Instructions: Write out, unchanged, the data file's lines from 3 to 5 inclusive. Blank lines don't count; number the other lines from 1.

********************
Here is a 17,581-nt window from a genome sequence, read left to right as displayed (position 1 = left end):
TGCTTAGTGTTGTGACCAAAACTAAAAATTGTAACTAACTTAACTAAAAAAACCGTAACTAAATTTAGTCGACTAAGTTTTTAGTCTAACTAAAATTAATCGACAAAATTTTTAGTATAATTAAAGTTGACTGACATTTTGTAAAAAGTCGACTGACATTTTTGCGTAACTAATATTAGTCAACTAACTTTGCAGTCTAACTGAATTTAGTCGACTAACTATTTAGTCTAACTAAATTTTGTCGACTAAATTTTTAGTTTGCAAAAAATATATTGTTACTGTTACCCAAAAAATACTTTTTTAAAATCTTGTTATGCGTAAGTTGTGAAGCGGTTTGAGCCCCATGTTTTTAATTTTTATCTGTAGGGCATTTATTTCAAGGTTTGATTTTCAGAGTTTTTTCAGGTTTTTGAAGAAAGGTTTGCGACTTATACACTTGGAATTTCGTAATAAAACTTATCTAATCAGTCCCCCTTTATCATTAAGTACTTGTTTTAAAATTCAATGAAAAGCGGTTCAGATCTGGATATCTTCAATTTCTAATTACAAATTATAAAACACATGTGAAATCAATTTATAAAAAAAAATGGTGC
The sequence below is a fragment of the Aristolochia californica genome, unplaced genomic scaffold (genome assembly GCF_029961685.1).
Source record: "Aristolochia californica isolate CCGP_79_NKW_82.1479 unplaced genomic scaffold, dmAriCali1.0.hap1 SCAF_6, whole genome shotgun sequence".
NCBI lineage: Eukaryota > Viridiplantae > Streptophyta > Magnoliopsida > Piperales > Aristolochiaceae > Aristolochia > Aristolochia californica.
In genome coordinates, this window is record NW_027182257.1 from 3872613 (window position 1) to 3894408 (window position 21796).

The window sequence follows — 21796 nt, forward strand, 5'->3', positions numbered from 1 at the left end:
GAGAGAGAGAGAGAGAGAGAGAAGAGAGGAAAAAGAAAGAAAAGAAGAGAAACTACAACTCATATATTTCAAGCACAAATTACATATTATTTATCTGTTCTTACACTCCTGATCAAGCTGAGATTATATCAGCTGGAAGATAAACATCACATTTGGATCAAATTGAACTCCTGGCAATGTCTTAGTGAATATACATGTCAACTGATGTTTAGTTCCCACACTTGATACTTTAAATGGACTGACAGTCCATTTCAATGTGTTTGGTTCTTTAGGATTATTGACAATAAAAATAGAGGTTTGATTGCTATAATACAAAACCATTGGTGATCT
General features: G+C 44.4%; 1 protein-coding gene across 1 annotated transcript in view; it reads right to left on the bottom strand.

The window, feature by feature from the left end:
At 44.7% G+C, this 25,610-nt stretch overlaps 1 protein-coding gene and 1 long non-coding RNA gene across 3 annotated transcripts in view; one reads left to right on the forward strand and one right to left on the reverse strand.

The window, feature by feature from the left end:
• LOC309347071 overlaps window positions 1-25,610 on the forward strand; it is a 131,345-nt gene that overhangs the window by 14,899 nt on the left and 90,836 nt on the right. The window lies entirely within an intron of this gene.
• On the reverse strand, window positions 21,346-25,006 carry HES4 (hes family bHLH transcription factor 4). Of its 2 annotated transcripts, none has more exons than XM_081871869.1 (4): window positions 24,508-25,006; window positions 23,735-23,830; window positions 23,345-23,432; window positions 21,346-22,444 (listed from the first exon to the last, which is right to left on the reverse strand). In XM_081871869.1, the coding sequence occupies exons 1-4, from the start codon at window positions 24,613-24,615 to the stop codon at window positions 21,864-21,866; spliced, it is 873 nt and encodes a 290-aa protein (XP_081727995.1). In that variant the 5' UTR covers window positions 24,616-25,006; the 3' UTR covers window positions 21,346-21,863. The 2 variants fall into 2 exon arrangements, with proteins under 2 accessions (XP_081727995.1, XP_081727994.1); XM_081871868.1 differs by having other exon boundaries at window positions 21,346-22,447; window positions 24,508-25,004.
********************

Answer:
The sequence below is a fragment of the Aristolochia californica genome, unplaced genomic scaffold (genome assembly GCF_029961685.1).
Source record: "Aristolochia californica isolate CCGP_79_NKW_82.1479 unplaced genomic scaffold, dmAriCali1.0.hap1 SCAF_6, whole genome shotgun sequence".
NCBI lineage: Eukaryota > Viridiplantae > Streptophyta > Magnoliopsida > Piperales > Aristolochiaceae > Aristolochia > Aristolochia californica.